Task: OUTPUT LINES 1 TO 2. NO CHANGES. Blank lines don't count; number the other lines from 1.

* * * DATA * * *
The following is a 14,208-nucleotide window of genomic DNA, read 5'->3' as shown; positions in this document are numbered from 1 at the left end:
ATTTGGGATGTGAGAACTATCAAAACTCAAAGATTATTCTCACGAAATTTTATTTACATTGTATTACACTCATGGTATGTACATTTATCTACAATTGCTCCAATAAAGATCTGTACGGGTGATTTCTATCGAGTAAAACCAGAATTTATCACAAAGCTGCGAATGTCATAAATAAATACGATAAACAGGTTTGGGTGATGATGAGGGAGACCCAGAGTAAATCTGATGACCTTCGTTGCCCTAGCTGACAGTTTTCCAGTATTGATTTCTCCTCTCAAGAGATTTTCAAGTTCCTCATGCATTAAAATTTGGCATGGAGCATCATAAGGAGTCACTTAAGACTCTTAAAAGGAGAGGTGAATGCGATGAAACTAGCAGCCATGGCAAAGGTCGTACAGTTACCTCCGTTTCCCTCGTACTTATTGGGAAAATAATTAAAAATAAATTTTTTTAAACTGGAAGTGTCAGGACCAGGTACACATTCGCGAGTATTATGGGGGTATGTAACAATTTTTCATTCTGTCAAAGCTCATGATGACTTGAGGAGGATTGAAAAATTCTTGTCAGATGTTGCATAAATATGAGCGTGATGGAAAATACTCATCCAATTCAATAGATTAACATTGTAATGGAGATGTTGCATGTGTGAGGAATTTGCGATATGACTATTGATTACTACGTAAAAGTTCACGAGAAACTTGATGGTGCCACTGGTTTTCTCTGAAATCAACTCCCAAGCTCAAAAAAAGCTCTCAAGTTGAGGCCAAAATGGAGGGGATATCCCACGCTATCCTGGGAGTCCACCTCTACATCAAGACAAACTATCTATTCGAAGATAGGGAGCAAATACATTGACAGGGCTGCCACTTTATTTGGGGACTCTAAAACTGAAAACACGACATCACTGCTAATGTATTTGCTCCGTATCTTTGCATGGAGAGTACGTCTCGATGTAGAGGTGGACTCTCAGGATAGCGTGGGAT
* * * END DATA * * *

The following is a 14,208-nucleotide window of genomic DNA, read 5'->3' as shown; positions in this document are numbered from 1 at the left end:
ATTTGGGATGTGAGAACTATCAAAACTCAAAGATTATTCTCACGAAATTTTATTTACATTGTATTACACTCATGGTATGTACATTTATCTACAATTGCTCCAATAAAGATCTGTACGGGTGATTTCTATCGAGTAAAACCAGAATTTATCACAAAGCTGCGAATGTCATAAATAAATACGATAAACAGGTTTGGGTGATGATGAGGGAGACCCAGAGTAAATCTGATGACCTTCGTTGCCCTAGCTGACAGTTTTCCAGTATTGATTTCTCCTCTCAAGAGATTTTCAAGTTCCTCATGCATTAAAATTTGGCATGGAGCATCATAAGGAGTCACTTAAGACTCTTAAAAGGAGAGGTGAATGCGATGAAACTAGCAGCCATGGCAAAGGTCGTACAGTTACCTCCGTTTCCCTCGTACTTATTGGGAAAATAATTAAAAATAAATTTTTTTAAACTGGAAGTGTCAGGACCAGGTACACATTCGCGAGTATTATGGGGGTATGTAACAATTTTTCATTCTGTCAAAGCTCATGATGACTTGAGGAGGATTGAAAAATTCTTGTCAGATGTTGCATAAATATGAGCGTGATGGAAAATACTCATCCAATTCAATAGATTAACATTGTAATGGAGATGTTGCATGTGTGAGGAATTTGCGATATGACTATTGATTACTACGTAAAAGTTCACGAGAAACTTGATGGTGCCACTGGTTTTCTCTGAAATCAACTCCCAAGCTCAAAAAAAGCTCTCAAGTTGAGGCCAAAATGGAGGGGATATCCCACGCTATCCTGGGAGTCCACCTCTACATCAAGACAAACTATCTATTCGAAGATAGGGAGCAAATACATTGACAGGGCTGCCACTTTATTTGGGGACTCTAAAACTGAAAACACGACATCACTGCTAATGTATTTGCTCCGTATCTTTGCATGGAGAGTACGTCTCGATGTAGAGGTGGACTCTCAGGATAGCGTGGGAT